Written by Sue Nowicki
Just a short update on our planning this time. We did have a little excitement as we were able to complete our online check-in for the cruise. Woo hoo! It’s getting real.
When we originally booked the Disney Cruise portion of our trip the only staterooms available were inside staterooms. This was just fine with us. I have always been intrigued by the ‘magic’ porthole. Peach from Finding Nemo as well as other Disney characters stopping by to occasionally greet us was a fun idea.
Being the obsessive planner that I am, about a month after I booked our cruise I decided to see how full the ship was by pretending to book another cruise to see what stateroom categories were still available. To my surprise not only was nearly every category of inside stateroom still available, but many of the ocean view and verandah stateroom categories were now open as well, including several of the elusive 8A Double Porthole rooms. Wait, what?! I have only heard legend of these rooms as I have never known anyone that had actually been able to book this category before. There are only 12 on the Fantasy and the Dream.
Had some pixie-dust come my way? I think so. And the extra cost for these larger than average staterooms? $500? $1,000? Nope, with tax the extra cost was $130 total! The time it took me to scoop up one of these rooms could only be recorded in nano-seconds.
So what’s the big deal about these rooms? First, they are larger than average ocean view staterooms at 241 sq. ft. as opposed to 204 sq. ft. for traditional ocean view staterooms. Even though there are only three of us traveling, the thought of 37 extra sq. ft. is quite appealing. Second, they have two large portholes instead of one. I am a huge fan of natural light (I don’t even use curtains in my house) so let the light pour in. The drawback of booking a Category 8A is that they do not have a split bath. Again, since there are only three of us I don’t really see this as a problem.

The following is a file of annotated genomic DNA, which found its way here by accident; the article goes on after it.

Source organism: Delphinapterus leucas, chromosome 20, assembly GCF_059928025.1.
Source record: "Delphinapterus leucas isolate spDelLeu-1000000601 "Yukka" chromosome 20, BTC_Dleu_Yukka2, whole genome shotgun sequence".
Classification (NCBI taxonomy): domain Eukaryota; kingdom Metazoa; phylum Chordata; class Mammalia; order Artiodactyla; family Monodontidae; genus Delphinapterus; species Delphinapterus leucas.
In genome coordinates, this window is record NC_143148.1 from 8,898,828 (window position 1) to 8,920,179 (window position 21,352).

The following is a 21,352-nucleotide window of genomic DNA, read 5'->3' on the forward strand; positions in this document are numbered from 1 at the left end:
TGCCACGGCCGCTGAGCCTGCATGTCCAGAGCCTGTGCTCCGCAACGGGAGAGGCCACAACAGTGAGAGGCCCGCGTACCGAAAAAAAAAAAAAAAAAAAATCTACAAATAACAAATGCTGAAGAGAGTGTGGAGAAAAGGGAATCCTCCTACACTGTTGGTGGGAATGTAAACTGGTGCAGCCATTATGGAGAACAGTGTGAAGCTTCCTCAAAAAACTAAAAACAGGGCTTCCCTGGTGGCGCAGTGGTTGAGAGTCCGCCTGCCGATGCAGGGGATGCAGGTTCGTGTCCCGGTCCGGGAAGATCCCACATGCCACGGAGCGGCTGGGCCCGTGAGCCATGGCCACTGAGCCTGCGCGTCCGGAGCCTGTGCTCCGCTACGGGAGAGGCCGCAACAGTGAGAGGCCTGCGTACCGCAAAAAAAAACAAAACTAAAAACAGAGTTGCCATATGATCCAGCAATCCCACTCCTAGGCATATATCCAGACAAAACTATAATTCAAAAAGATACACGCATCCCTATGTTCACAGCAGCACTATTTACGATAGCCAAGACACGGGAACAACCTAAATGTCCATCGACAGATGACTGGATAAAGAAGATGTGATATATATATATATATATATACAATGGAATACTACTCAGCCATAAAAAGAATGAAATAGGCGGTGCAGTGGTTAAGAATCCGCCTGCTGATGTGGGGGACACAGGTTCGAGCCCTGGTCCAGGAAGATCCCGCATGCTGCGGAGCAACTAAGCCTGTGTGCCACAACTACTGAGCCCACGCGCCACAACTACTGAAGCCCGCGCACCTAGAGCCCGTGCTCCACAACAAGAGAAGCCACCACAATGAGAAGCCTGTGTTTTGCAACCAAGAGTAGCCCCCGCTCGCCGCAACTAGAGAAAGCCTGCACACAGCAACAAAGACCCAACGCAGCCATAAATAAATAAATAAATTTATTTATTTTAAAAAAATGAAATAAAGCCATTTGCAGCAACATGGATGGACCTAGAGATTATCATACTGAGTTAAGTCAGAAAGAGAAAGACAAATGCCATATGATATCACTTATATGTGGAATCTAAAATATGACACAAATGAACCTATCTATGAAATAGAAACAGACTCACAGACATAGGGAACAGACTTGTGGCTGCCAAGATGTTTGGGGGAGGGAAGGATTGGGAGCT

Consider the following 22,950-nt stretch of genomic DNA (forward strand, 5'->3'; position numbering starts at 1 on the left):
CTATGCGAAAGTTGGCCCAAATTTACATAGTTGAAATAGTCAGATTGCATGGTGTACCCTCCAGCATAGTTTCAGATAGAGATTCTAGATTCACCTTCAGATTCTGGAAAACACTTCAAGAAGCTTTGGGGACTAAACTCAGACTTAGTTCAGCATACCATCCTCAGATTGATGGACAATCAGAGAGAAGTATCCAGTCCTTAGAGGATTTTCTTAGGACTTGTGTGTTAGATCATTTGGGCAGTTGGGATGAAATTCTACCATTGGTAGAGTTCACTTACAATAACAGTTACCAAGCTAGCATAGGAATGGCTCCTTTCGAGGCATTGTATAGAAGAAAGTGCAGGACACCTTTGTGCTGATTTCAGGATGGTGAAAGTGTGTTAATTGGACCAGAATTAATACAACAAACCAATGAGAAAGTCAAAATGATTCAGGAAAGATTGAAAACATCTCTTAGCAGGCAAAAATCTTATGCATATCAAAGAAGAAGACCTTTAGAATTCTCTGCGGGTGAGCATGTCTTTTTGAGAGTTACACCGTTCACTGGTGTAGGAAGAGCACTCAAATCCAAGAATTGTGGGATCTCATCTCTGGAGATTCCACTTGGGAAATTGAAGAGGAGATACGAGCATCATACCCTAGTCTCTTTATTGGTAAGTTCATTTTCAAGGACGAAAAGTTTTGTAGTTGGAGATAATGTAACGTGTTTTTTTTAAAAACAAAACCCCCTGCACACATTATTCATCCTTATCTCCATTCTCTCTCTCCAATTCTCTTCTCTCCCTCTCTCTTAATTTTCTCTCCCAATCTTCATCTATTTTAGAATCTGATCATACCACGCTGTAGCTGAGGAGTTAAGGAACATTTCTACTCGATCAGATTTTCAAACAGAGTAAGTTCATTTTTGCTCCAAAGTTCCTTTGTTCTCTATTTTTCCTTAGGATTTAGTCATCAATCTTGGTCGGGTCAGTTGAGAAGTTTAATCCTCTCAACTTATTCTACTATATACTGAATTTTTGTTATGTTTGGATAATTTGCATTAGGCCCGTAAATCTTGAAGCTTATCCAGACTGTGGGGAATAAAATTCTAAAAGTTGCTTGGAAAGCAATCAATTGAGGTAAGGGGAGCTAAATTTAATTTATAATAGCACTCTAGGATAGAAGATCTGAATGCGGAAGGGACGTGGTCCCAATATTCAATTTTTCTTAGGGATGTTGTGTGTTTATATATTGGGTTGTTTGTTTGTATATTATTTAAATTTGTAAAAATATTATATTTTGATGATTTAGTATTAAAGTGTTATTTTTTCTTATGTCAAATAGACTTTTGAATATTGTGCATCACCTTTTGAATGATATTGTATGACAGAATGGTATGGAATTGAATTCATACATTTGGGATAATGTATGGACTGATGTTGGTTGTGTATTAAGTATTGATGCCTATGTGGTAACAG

Here are a couple pictures and YouTube videos of category 8A state rooms on the Disney Fantasy & Dream:
Disney Fantasy, 6514
Disney Dream, 6016
Disney Fantasy, 5522
Disney Dream, 5022
Now can you see why I took advantage of the pixie dust that came my way?
PAYING MICKEY FOR THE VISIT
Disney-philes across the globe have dreamed up unique ways to save and pay for their Disney vacations. Some use the Cartwheel app from Target, others use their Disney Visa card and some use gift card clearinghouse websites like GiftCardGranny.com (you have to be careful of these sites because they sometime sell Disney STORE gift card which do not work in the parks).
I like to use Disney Gift Cards to pay for my vacation. I purchase them at my local Kroger which has gas rewards on purchases. While grocery purchases at Kroger are 1 point for every dollar spent, gift card purchases are 2 points for every $1 spent and a couple times a year they offer 4 points for every $1 you use on gift cards. It’s when you purchase with these 4X fuel point offers that you reap serious savings.
The math looks like this:
$2,000 in Disney Gift Cards X 4 points = 8,000 gas points = $8.00 off gas (in 8 different fill-ups since you are limited to $1/gallon discount per fill-up)
$1.00 per gallon X 8 fill-ups = $8.00 per gallon X 22 gallons = $176 in savings
$176 savings/$2,000 vacation cost = 8.8% savings
Not bad considering I am already shopping at Kroger. No extra trips, no online purchases, no extra credit card (I abhor credit cards). The key is to make sure you are on empty when you fill up. It makes no sense to get 10 gallons of gas using the discount which would only save me $10 when I can do a complete fill-up and save $22.
No we are not leaving for our cruise already. We are simply taking advantage of Disney Cruise Line’s online check-in.
To make your embarkation day go quicker you should definitely take advantage of online check-in. The less than 10 minute online check-in process will save you as much as an hour at the port. (And don’t forget to save a few minutes to watch the animated short of Goofy’s attempt to check-in at the port.)